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Day: September 28, 2020

4 Ways You Can Protect Your Heirlooms

4 Ways You Can Protect Your Heirlooms

Heirlooms can be almost anything that a member of a family considers valuable, and often, the items are treasured because they are associated with significant life events or celebrations. This can include baby blessing clothing, wedding jewelry, Grandma’s china, or inherited artwork. No matter what you treasure, when the item is important to your family, you want to protect it. Here are some of the methods you can use.

1. Clothing

Cloth items can be sealed by professional companies, including dry cleaners. If you store the fabric item yourself, use acid-free tissue paper to place between layers of material. Store in a temperate area that is free from mothballs, plastic, and metal. Place the item in a protective box that keeps the fabric dust free.

2. Glass

Valuable glass items require special, double wrapping to prevent damage to fragile edges. Items should then be stored in protective boxes or wooden crates. If possible, make sure glass heirlooms are separated from one another by padding or packaging. If an item does become damaged, call your glass repair Houston TX shop to restore the glass to its original beauty.

3. Paper

Documents and photos should be kept in a flat area with acid-free papers between layers. Most types of papers can be stored in a humidity-controlled area, but newspaper is too acidic to safely keep in most cases. There are companies that can treat newspaper clippings to preserve them, but the chemical soaking can sometimes damage the paper.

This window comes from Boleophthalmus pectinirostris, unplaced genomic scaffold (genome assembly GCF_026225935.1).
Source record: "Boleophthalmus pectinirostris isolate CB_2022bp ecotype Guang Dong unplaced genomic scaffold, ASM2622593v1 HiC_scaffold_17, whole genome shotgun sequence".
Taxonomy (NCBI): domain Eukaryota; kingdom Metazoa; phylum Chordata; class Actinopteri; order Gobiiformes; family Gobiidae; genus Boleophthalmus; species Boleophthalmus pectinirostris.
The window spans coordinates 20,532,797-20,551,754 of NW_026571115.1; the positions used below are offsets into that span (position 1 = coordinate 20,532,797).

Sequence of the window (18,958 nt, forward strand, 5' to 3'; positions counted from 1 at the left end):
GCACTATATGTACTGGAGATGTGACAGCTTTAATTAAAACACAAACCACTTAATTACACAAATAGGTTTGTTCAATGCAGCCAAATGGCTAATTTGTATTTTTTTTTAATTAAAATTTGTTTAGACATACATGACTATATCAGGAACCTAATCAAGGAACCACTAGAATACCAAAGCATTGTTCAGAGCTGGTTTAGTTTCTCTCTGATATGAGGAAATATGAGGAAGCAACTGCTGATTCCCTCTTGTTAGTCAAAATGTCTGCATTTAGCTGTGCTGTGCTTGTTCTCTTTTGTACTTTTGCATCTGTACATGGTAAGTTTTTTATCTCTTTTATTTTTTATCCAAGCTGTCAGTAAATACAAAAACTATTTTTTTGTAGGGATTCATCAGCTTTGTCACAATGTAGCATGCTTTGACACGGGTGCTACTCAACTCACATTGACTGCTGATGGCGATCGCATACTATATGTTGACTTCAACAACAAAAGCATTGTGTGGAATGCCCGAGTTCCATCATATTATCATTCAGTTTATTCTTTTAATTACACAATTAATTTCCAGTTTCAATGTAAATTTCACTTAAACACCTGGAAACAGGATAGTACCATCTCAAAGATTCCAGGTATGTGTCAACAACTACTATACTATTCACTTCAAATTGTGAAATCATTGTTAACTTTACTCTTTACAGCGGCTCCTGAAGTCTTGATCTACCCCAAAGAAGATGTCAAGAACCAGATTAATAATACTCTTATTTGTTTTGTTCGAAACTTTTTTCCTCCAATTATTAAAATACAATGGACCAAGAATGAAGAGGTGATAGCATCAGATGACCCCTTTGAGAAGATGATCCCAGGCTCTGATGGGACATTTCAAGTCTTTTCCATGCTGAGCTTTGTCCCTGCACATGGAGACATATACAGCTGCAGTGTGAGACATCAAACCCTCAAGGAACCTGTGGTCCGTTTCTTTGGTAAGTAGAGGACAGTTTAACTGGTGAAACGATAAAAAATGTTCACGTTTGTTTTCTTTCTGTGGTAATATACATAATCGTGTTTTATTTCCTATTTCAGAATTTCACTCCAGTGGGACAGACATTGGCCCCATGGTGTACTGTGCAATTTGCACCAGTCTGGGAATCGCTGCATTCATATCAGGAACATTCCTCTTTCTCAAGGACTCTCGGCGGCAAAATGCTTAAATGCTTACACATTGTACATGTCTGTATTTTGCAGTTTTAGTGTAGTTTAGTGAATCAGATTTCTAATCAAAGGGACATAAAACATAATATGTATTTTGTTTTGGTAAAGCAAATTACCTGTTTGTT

4. Wood

A heavy furniture wax, liberally applied, can create a seal against moisture on most wooden heirloom pieces. Different woods require different wax types, so check with an antique professional to make sure you apply the correct type. Once the wax has been buffed into the wood, cover the item and store the piece away from heat, sunlight, and exterior walls.

When dealing with heirlooms, being aware of how to handle each item is essential. Still, the valuable family treasure deserves the time and attention necessary to store it properly so that future generations can have access to it.…

2 Things That Really Hurt Asphalt

2 Things That Really Hurt Asphalt

Asphalt is meant to last. When it’s poured out of a truck and sealed up by an asphalt sealer Pittsburgh PA, it’s going to be there for the long haul. Whether it’s used as a road, sidewalk or something else, it’s made to endure lots of wear and tear. However, even asphalt is destructible, and the longer it stays in the weather, the more susceptible it is to damage. Asphalt has cars, huge semis and snow on it year-round in some places, and all these elements play a role in hurting its durability. While you won’t see changes right away, longevity produces results. Here are two hindrances to asphalt’s lifespan.

1. Standing Water

You don’t like stepping in a standing water puddle when you get out of your car, and asphalt doesn’t like the water sitting on top of its surface either. The water does a lot of damage the longer it sits on top of asphalt, causing the asphalt to break down and ultimately crack or get holes in it. If your vehicle’s fallen into a dreaded pothole, standing water that’s been there for years may be to blame because the asphalt became too weak and caved in.

2. Huge, heavy vehicles

Country roads see these types of vehicles a lot more because of the tractors and large machinery that use the roads. Asphalt is very strong, but too much excess pressure on the asphalt can weaken it, causing cracks, divots and holes. Like anything in life, the more wear and tear it goes through, the less strength it has. Country roads usually stay in “injured” states longer than highways because of less funding for these roads.

Some places have better roads than others, and the environment and amount of traffic they receive all contribute to how durable, safe and long-lasting asphalt will be. The smoother the asphalt, the smoother ride you’ll have getting where you need to go.…